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Conversation: Between Kazuyo Sejima and Masaru Ito (president of SHIBAURA HOUSE)

Reflecting on how many of its initial aims SHIBAURA HOUSE has reached.

Masaru Ito (I):
There were two reasons for building SHIBAURA HOUSE. One of our aims was to boost the potential for our business as a way to strengthen the company’s sustainability. Our second aim was to build a relationship with the local area through the process of making a public space, while still operating as a company. Three years after our inauguration, I want to see how much of the initial vision has been accomplished, through a conversation with you, Ms. Sejima.

Regarding the first aim, I feel that the project is now starting to find its feet. I sometimes think that if we had continued working in the previous building, we might have had to close the business after two or three years. The thing is, we were only working within the narrow field of Seihan (creating screens and proofing for print jobs), and our business relationship with the outside world was limited to existing clients. Directly after the earthquake there was a time when we had no work at all. For a company working with a very limited selection of clients and existing management resources, this building brought us a lot of potential.

The biggest change is the incomparable number of relationships being made. Not only on a business level - we also have growing contact with the general public, freelancers, designers and architects. As the network expands, I feel that my own sense of value and behavior is changing. In terms of business, we see an increase in inquiries for our rental services. This may be something of an exaggeration, but I think, even when we lose the kind of work we have been dealing with in the past, I can see possibilities in moving forward by altering our form.

Our second aim was to do something for the neighborhood. This was very difficult to begin with and unpredictable, given that we are located in the middle of an office district. Now, It has turned out that we have more mothers than office workers using the space.

At the beginning, we brainstormed the ways to bring in the business community. But we gradually decided not to be too forceful, to let it be, so that the people who want to use the space come naturally.

Ms. Kazuyo Sejima (S):You might soon have local mothers setting up businesses, based in SHIBAURA HOUSE?

I: Right now, we are in fact thinking of ways to support such activities. On the 1st floor free space, we often see mothers sitting in chairs discussing work, while their children play next to them. I think it would be nice if our neighbors could use the space as they wish, just like that. When the building was completed, I remember you saying that it would be nice if children could use the space. Recently, a three-year-old boy who often comes to SHIBAURA HOUSE said he wants to live in SHIBAURA HOUSE. For small children, I believe spending time in a space like SHIBAURA HOUSE can be a formative experience. It is not like any other place, but somewhere where anyone can spend their time relaxing and following their own inclinations.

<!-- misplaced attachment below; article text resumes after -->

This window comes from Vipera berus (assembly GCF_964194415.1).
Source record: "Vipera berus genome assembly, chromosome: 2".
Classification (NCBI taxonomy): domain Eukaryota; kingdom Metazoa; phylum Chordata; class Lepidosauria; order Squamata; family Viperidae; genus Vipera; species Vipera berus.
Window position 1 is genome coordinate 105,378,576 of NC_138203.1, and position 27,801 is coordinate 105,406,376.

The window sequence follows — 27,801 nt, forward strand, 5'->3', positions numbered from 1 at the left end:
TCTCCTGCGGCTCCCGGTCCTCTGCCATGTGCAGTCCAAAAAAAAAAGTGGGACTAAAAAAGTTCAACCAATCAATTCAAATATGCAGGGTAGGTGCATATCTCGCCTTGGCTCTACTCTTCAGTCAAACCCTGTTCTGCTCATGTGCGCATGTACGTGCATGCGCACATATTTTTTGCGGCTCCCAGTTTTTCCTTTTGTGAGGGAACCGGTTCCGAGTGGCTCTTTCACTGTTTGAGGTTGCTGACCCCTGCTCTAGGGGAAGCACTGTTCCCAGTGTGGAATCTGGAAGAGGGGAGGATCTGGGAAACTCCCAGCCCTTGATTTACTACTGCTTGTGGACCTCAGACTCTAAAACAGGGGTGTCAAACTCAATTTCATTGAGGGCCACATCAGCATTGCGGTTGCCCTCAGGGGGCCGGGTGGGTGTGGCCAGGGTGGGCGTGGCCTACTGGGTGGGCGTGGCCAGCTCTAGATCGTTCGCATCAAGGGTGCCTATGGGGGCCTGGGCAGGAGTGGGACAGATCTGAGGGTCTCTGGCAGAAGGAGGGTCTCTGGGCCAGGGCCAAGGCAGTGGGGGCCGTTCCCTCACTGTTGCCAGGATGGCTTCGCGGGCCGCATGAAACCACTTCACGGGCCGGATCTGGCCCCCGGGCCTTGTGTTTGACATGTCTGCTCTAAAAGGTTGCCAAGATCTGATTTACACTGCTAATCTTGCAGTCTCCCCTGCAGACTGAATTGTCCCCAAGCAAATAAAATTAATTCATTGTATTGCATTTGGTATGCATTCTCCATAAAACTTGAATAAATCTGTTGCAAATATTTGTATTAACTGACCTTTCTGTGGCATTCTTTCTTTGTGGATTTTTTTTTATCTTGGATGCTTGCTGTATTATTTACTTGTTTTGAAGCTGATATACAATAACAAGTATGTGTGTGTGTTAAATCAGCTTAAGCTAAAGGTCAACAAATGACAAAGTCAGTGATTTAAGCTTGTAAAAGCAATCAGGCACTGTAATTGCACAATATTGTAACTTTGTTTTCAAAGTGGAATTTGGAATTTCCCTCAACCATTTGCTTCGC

S: If a child comes to a place like this, I bet they would feel like an active player in a larger society. Children living in the countryside can go out and explore. But in a city, there are not many places where children can play freely, simply because of the fear they might get hurt, and so on.

I: What I really like, is the mix of people using the space during their lunch hours. Over here businessmen are having meetings, over there mothers convene, and in another areas you find employees like us. It is wonderful to see all these things happening in one space, and I think it is great that we have managed to create that in the middle of the city.

S: What about growing rice on the 2nd floor?

I: Actually, the other day we planted rice on the 2nd floor terrace, although on a small scale. Neighbors brought some seeds for Komatsuna and strawberries, and once in a while they come to water the plants.

S: When I heard your vision before starting the design, I was impressed with how you made such a decision. I was also impressed with your father, the previous president of Kohkoku Seihan Inc., who agreed to it.

I: As the initial vision starts to take form, we are constantly considering how we can use the space most effectively, and how to run it as a business. We must keep it going, organizing events and generating content.

S: I understood your desire to expand your existing business back then, but it wasn’t so easy to get grasp when you talked about the necessity for the company to connect with the local area in the future. You were trying to shift from your father’s business model with big cooperate clients, towards quite a new direction. The company had been building up a good track record of business, but you were introducing something totally different.

I: Yes. But by chance, the work we do with those clients started to change as well. Clients who have been delegating their work to external agencies became interested in incorporating their customers, like directly engaging with mothers and reflecting their feedback into the product making. It might be interesting if we could prepare an environment where mothers can take initiatives and run businesses.

S: I can see that people have started to adopt these approaches, but when the idea of SHIBAURA HOUSE was conceived, I think it was ahead of its time. And I am impressed with how you could predict that this would be the way forward. Your ideas prior to the building of SHIBAURA HOUSE are now taking form, as well as things you couldn’t foresee. And you are closely observing and keeping your focus, continuously.

I: I dont think there should be a fixed approach to this kind of business. In fact, many companies that have been running for a long time in the same industry are closing down.